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Kinuta Terrace by Norm Architects & Keiji Ashizawa


In one of last year's 'Home Styling' posts on choosing the right coffee table, I featured a beautiful glass and timber sofa table by Karimoku Case Study. The table is part of a collection created for the Kinuta Terrace, a collaboration between Danish-based Norm Architects and Tokyo-native design studio Keiji Ashizawa. Emerged from shared design values, this stunning project takes its root in mutual admiration and a love for material richness and timeless appeal. Elements that are evident in both Danish and Japanese design traditions, today I am happy to share the full story with you. 

Located in Tokyo, Kinuta Terrace was originally built in the 1980s and comprises 36 units with an integrated courtyard, giving residents the advantages of a single-family home. In the spring of 2018, Ashizawa brought Norm Architects on board to collaborate on the renovation of two of the apartments. This process led to the two design studios partnering with Japan’s leading manufacturer of wooden furniture, Karimoku, during which the idea of a furniture series arose. Enter the Kinuta Collection, a series of 12 tailor-made furniture pieces that make up the inaugural collection of Karimoku Case Study, which you may also remember from the Kinfolk Gallery exhibition last year. Drawing heavily on the natural references of the connected courtyard in both their design language and material composition, the furniture and bespoke elements invite in nature as much as possible. 

Working with transparency, light and shadow, the collaborating studios have used the existing architecture to frame both the outside and the inside living spaces as a way of guiding its inhabitants from one space to the next. This sense of connection, where nature is integrated into the apartment, creates a unique and sanctuary-like feel, offering its residents a peaceful and harmonious home setting.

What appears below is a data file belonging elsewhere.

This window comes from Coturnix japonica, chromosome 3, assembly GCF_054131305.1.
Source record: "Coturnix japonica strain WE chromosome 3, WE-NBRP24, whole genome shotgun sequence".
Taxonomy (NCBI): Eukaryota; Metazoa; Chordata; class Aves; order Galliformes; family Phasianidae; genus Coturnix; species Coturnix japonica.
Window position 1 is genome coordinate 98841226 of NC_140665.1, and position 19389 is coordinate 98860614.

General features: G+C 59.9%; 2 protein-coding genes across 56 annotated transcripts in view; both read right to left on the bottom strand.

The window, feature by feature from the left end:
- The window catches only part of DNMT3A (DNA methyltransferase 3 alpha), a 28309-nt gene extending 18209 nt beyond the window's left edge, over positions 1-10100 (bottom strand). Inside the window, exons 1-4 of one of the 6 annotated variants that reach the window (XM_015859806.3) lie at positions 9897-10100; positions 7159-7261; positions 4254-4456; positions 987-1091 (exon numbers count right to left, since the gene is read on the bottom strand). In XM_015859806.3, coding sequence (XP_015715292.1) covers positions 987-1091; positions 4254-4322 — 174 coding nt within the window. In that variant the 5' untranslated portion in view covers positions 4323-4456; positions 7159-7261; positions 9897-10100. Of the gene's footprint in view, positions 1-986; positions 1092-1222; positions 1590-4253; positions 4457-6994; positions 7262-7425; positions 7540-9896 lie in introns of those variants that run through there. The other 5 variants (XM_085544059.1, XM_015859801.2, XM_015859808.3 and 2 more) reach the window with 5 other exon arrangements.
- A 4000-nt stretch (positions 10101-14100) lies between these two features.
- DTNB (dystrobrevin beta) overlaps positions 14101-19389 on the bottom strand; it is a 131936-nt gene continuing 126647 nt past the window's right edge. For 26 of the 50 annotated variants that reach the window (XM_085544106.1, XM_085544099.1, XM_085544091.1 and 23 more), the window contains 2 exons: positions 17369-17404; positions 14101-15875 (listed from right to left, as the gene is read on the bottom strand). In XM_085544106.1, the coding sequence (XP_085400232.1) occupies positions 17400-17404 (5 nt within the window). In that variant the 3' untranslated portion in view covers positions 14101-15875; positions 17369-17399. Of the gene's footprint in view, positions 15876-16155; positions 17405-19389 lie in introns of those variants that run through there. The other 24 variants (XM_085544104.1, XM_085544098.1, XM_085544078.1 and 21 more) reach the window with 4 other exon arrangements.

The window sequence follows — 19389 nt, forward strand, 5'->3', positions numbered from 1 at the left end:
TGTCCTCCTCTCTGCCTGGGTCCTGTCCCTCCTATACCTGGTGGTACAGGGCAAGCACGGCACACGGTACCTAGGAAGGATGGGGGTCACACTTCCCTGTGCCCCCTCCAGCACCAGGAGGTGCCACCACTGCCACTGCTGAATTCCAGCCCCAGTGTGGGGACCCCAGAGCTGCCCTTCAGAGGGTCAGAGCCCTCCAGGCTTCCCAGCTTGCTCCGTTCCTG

Striking a balance between industrial design and a natural look and feel, each space has been designed to let air and light pass through, creating a natural flow throughout the apartment. Working with double height spaces and large windows, the surroundings are invited inside and vice versa. Repetitive patterns are used to create a soothing sensation, with staircases, rails and wall panels mimicking the pathways of the courtyard. This architectural approach has also been translated into the beautiful furniture pieces.

"There is an ever so valid need for natural and haptic interiors that can connect modern urban dwellers with a sense of nature in big cities, and through the unique skills and production capabilities of Karimoku, the collaborating studios were able to use the best possible natural materials for the bespoke furnishings, ultimately creating design that lasts, maintaining the highest possible standards throughout. The majority of the designs feature thoughtful details inspired by structures seen in Japanese temples and gardens; for example the rhythm of the roof lines in temples that the studios paid visits to are evident in the long coffee table." —Norm Architects  

Interior architecture by Keiji Ashizawa Design and Norm Architects in partnership with Karimoku Case Study and Karimoku Furniture

Photography by Jonas Bjerre-Poulsen

Images courtesy of Norm Architects 

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